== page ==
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One to World Technology

One to World Technology

One-to-world technology is the idea of students having access to technology and the internet both at school and home because of a personal electronic device. By providing one-to-world technology, schools shift to a student-centered classroom where each student can work at his or her own pace. This allows students to expand their knowledge in the areas that they need the most help. According to a study conducted by the University of Michigan, the use of individual technology as well as additional support were able to raise the level of academic achievement within the students (McGraw-Hill Education, 2016). One-to-world technology engages students and creates a positive environment that improves students’ problem-solving skills (Doran and Herold, 2016). Students can take charge of their learning and become motivated to learn more. 

Another benefit of one-to-world technology is the creation of constant communication. Communication is important in schools whether teacher to student or student to student. The one-to-world initiative provides each student the ability to be in constant communication with their teachers. This communication creates a supportive atmosphere where students and teachers can understand one another. Also, it allows teachers to send out information in an easy and efficient manner. One-to-world learning encourages students to interact with one another through group projects. Technology allows students to easily share and work on projects. One-to-world technology allows students to engage in a learning community with constant 24-hour support and communication (November, 2013). 

One-to-world technology provides many indirect benefits for students, teachers, and communities. Students in schools that have implemented a one-to-world initiative have experienced a decrease in disciplinary problems (Goodwin, 2011). The decrease in disciplinary problems benefits schools as well as the communities as students become better citizens. Also, the use of technology creates a cost-efficient environment due to the decrease in paper consumption and textbooks (Goodwin, 2011). By providing every student with the same resource, schools will help increase equity throughout the classroom and give each student the ability to take control of their learning.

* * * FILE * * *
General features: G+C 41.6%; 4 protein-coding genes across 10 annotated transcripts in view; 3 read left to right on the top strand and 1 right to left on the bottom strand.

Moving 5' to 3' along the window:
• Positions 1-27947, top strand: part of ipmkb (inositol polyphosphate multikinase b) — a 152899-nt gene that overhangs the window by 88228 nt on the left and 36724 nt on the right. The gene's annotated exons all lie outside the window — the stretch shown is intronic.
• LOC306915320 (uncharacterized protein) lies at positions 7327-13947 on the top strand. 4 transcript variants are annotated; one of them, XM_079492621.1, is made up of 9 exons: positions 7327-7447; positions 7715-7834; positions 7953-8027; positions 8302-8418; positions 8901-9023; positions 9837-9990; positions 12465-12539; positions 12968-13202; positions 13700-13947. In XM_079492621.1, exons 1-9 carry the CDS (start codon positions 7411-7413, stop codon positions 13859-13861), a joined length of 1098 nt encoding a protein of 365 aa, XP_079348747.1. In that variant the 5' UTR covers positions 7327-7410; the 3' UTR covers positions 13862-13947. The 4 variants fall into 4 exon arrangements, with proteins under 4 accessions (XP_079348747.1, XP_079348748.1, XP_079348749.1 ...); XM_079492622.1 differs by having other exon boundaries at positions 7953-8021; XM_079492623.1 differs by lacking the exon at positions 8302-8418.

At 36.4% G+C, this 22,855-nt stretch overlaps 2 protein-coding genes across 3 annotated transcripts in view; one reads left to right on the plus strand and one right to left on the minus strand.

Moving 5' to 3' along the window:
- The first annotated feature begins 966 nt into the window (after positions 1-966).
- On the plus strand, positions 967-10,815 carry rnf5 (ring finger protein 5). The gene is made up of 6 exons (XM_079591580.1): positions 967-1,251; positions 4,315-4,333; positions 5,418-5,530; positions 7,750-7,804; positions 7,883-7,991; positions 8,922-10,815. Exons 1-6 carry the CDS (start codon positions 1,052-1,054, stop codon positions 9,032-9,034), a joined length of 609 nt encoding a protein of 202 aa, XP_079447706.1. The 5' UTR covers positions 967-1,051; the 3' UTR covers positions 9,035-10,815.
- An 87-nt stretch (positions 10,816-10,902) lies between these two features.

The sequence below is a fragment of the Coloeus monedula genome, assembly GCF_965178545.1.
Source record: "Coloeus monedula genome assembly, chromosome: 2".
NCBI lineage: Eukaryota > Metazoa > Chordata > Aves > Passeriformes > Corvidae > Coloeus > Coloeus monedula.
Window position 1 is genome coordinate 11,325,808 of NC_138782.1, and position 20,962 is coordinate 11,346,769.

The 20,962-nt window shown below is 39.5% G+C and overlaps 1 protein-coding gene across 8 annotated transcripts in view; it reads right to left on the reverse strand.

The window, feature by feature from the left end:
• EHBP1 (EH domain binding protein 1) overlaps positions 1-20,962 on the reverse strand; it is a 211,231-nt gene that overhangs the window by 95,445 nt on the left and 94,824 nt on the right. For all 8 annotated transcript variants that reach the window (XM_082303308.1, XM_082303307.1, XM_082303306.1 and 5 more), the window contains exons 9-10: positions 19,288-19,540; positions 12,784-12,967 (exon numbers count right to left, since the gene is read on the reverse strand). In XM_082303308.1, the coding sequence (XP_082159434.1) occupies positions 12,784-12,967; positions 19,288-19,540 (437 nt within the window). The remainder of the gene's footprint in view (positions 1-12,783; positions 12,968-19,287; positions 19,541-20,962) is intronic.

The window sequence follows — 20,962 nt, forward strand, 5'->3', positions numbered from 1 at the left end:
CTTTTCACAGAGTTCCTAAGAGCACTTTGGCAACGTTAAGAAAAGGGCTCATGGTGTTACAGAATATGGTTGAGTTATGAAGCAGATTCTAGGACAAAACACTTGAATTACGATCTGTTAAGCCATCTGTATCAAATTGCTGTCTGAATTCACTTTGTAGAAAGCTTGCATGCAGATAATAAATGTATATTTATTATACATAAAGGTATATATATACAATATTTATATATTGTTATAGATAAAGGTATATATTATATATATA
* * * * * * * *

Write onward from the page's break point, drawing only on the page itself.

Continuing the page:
One-to-world technology can improve students’ academic achievements, help develop communication skills, and benefit entire communities. In a study from Boston College, 62% of pilot teachers reported that their students’ learning had improved due to the implementation of the one-to-world initiative (Bebell and Kay, 2010, pg. 21). Through the one-to-world initiative, students will not only improve their test scores but also gain valuable skills for the future.

Bebell, D. and Key, R. (January 2010). One to One Computing: A Summary of the Quantitative Results from the Berkshire Wireless Learning Initiative. The Journal of Technology, Learning, and Assessment, 9. Retrieved from https://ejournals.bc.edu/ojs/index.php/jtla/article/viewFile/1607/1462-accessdate=19  

Doran, L. and Herold, B. (May 17,2016). 1-to-1 Laptop Initiative Boost Student Scores, Study Finds. Education Week, 35 (31). Retrieved from https://www.edweek.org/ew/articles/2016/05/18/1-to-1-laptop-initiatives-boost-student-scores-study.html  

Goodwin, B. (February 2011). One-to-One Laptop Progress Are No Silver Bullets. Educational Leadership, 68 (5). Retrieved from http://www.ascd.org/publications/educational_leadership/feb11/vol68/num05/One-to-One_Laptop_Programs_Are_No_Silver_Bullet.aspx  

November, A. (February 10, 2013). Why Schools Must Move Beyond One-to-One Computing. November Learning. Retrieved from http://novemberlearning.com/educational-resources-for-educators/teaching-and-learning-articles/why-schools-must-move-beyond-one-to-one-computing/  

The Benefits of One-to-One Technology in the Classroom. (2016) McGraw-Hill Education. Retrieved from https://www.mheducation.ca/blog/the-benefits-of-one-to-one-technology-in-the-classroom/  

One to World Technology Research

1-to-1 Laptop Initiatives Boost Student Scores

  • A 1-to-1 laptop environment often led to increased frequency and breadth of student technology use, typically for writing, Internet research, note-taking, completing assignments, and reading. 
  • Students used laptops extensively throughout the writing process, expanding the genres and formats of their work to include writing for email, chats, blogs, wikis, and the like. 
  • Student-centered, individualized, and project-based learning appeared to increase in at least some instances of 1-to-1 laptop rollouts. 
  • Student-teacher communications (via email and Google docs, for example) and parental involvement in their children’s school work increased in some instances. 
  • Students expressed “very positive” attitudes about using laptops in the classroom, as findings consistently showed higher student engagement, motivation, and persistence when laptops were deployed to all students. 
  • Students’ technology and problem-solving skills improved and their ownership of their own learning increased, according to some evidence. 
  • There were mixed findings on whether 1-to-1 laptop programs helped overcome inequities among students and schools.